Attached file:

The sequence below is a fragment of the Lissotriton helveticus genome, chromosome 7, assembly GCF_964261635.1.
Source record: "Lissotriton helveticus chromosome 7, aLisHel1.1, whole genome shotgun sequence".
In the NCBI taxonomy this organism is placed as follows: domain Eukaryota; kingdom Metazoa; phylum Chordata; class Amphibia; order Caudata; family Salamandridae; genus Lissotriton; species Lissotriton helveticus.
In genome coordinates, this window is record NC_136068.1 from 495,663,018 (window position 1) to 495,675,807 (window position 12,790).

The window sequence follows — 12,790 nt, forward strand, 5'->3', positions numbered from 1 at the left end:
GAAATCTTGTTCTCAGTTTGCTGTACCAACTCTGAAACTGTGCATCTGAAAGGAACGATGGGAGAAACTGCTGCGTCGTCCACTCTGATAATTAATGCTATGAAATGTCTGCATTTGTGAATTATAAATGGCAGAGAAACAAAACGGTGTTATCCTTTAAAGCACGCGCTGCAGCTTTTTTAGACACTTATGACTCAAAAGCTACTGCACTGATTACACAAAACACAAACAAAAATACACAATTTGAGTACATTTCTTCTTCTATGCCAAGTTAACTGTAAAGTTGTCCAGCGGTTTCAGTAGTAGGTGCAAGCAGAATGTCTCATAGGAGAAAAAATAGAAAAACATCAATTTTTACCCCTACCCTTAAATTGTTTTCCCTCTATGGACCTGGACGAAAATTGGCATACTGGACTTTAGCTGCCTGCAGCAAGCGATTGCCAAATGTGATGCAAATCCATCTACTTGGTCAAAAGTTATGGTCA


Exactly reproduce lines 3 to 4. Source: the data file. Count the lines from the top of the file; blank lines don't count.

In the NCBI taxonomy this organism is placed as follows: domain Eukaryota; kingdom Metazoa; phylum Chordata; class Amphibia; order Caudata; family Salamandridae; genus Lissotriton; species Lissotriton helveticus.
In genome coordinates, this window is record NC_136068.1 from 495,663,018 (window position 1) to 495,675,807 (window position 12,790).